A lot of people have given credit to this book because it marked the return of Batman to the mainstream and set the stage for the 1989 movie. But, this book is pretty awful. The artwork is poor and detracts from the action. Using TV news to move the plot along is an amateurish device. Frankly, I am sorry that I wasted my time with this. The artwork is just so poorly drawn and executed, it makes it difficult at times to follow the action of the story.

Neil Gaiman's The Sandman is a tough act to follow, especially since it subverts (one could argue it even ridicules) traditional comics' conventions. This might've been at least partly why I found the beginning of this story and Batman himself pretty unpalatable.

I started off really not liking The Dark Knight Returns. My friend Kyle mentioned that it's ugly, and he gets that it's supposed to be ugly, but he still doesn't like it. Until I finished it, I agreed with him entirely-- but, now that I'...more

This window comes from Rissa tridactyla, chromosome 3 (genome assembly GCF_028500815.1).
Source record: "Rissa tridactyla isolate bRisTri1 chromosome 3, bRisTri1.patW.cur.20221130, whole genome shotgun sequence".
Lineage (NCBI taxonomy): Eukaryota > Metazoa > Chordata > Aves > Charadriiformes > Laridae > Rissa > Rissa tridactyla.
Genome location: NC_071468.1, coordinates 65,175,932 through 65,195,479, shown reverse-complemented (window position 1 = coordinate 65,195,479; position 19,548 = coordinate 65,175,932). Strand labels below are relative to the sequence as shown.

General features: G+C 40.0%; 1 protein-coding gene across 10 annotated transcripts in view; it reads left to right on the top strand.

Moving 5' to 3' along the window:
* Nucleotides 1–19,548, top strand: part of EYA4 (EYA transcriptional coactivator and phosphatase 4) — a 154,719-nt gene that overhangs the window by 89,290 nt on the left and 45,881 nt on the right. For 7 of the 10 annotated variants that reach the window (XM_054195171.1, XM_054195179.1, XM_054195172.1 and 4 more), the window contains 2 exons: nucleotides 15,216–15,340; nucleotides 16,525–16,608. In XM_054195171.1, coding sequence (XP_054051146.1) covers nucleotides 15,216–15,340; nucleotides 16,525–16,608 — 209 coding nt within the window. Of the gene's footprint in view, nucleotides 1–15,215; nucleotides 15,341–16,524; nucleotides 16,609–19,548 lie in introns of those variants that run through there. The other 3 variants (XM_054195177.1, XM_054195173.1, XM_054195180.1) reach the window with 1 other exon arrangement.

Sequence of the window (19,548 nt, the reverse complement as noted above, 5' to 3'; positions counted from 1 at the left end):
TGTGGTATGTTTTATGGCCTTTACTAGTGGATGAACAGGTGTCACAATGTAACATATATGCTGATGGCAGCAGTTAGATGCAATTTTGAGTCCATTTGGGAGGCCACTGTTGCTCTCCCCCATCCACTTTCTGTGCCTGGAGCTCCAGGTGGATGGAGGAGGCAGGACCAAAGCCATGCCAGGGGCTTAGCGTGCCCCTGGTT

A seminal text of the genre. Can’t say that I enjoyed reading it again, though I have dim memories of liking it once upon a time, maybe when 1980s didn’t seem quite so alien. Or maybe when I hadn’t heard Frank Miller go all Rush Limbaugh on Occupy Wallstreet.

This Batman lives in a dystopian world where social order is breaking down and social institutions are largely impotent. When Superman only takes the edge off the breakdown, Batman recruits vigilante groups to help Gotham survive. DC sends...more
Dec 02, 2011 Checkman rated it 5 of 5 stars  ·  review of another edition
Recommends it for: Fans of Batman and Frank Miller